It was Mardi Gras at Cabrini over the weekend. On Saturday, Cabrini Literary Guild members adorned the Oakmont Country Club with Mardi Gras paraphernalia from feathered eye masks and long beaded necklaces to Harlequin figures. A New Orleans-type jazz band kept the rhythm going. Even lunch fit the theme, beginning with a Creole salad with Cajun vinaigrette dressing. The entry was chicken New Orleans with dirty rice. Father Paul Hruby gave the blessing on the food.
Once sated, Cabrini members and guests wandered among silent-auction items, spied opportunity prize baskets and bought raffle tickets for the chance to win $1,000. Dressed in a fright wig and beads, a distinctly un-sisterly looking Sister Regina Palamara pushed the raffle tickets.
Cabrini's biggest fundraiser, “It's Mardi Gras!” took a lot of Cabrini movers and shakers to pull off. Guild President Mary Andrade cajoled her chairpersons to extra heights. Event Co-Chairpersons Marilyn Linder and Marie Urrutia supervised another 15 Cabrini chairpersons to get the job done. Miryam Finkelberg did triple duty as supervising invitation and program design and printing. She also put together the silent auction and created the table centerpieces of wine, beads, masks and feathers. Patty Szot also put in centerpiece duty, as well as arranging for the entertainment. Jan Kubani was an efficient reservations chairwoman.
The guild was the first organization to “christen” the newly renovated Oakmont. Contributing to the fundraiser in the ballroom was an improved sound system, newly installed carpeting and refinished doors. The bar at the end of the lobby was turned around. Now Oakmont members and guests face the golf course as they sip their beverages.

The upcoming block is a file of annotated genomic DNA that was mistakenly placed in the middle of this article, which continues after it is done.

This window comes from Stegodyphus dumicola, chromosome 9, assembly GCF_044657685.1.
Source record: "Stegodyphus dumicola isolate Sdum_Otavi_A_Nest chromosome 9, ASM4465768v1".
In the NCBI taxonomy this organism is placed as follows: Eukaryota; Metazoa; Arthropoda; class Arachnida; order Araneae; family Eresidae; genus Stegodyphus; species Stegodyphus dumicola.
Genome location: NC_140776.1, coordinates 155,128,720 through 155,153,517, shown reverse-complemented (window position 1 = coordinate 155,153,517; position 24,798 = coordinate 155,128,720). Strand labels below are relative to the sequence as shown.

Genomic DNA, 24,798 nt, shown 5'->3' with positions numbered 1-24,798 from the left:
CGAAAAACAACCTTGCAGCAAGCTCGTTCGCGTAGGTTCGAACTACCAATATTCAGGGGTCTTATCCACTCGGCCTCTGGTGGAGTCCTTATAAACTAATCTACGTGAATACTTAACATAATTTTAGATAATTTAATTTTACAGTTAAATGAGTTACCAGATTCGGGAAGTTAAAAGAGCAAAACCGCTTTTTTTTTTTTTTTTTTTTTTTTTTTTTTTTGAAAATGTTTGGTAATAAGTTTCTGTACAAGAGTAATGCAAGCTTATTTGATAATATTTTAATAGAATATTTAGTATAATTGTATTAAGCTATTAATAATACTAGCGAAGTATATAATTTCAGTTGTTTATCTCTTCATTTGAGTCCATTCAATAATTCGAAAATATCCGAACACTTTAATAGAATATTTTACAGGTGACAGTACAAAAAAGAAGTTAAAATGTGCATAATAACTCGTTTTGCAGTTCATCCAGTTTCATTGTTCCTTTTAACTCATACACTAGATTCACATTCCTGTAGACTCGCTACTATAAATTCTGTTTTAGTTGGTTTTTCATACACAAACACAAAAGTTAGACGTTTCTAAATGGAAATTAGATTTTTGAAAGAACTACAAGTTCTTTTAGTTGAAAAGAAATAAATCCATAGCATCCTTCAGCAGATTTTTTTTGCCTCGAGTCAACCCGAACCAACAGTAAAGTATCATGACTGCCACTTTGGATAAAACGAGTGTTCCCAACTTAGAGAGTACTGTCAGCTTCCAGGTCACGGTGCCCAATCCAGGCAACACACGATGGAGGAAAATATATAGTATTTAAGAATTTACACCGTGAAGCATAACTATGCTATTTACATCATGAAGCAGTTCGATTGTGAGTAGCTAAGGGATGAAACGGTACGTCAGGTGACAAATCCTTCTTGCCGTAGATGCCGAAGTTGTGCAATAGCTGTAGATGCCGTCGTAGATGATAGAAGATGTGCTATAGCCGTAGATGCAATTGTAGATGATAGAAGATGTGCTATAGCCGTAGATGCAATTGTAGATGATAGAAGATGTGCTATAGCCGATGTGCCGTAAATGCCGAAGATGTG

Enjoying the afternoon “funraiser” was guild member Cecelia Botticella, whose guests were daughter Andrea Botticella and her daughters Marissa Botticella and 7-week-old Gabriella Botticela — future guild member.
Expected gross proceeds, not counting the auction and raffles, will be about $12,000. The funds will go primarily toward the guild's annual creative-writing contest for Archdiocesan high schools.
Glendale's IHOP was the place to go for a free breakfast on Feb. 28. A short stack (three buttermilk pancakes) was offered gratis to celebrate National Pancake Day.
From 7 a.m. to 10 p.m., hundreds of pancake lovers took advantage of the freebie. The catch was the “dine-in only” requirement. Also, as opposed to an “all-you-can-eat” marathon, one free short stack was allowed per guest.
The Kennedy family from Glendale had stopped by for a family breakfast. The table card told them about the free short stacks. So they switched their eggs to pancakes. Coco Kennedy, 4, dug into her Happy Face pancakes. “I like the bananas, but I like apples better,” Coco said. Bananas or apples, by the time Coco finished, the Happy Face was long obscured. Sister Geneva Kennedy, 1, stayed with her baby food. Mom Stephanie Kennedy was still working on her own short stack. Grandparents Joanne and Steve Lawlor enjoyed adding fruit to their pancakes.
Thousands of pancakes were expected to be consumed by the end of the night. In return for the free pancakes, guests were asked to consider leaving a donation for Children's Miracle Network Hospitals. Since beginning its National Pancake Day celebration in 2006, IHOP has raised nearly $8 million to support charities in the communities in which it operates.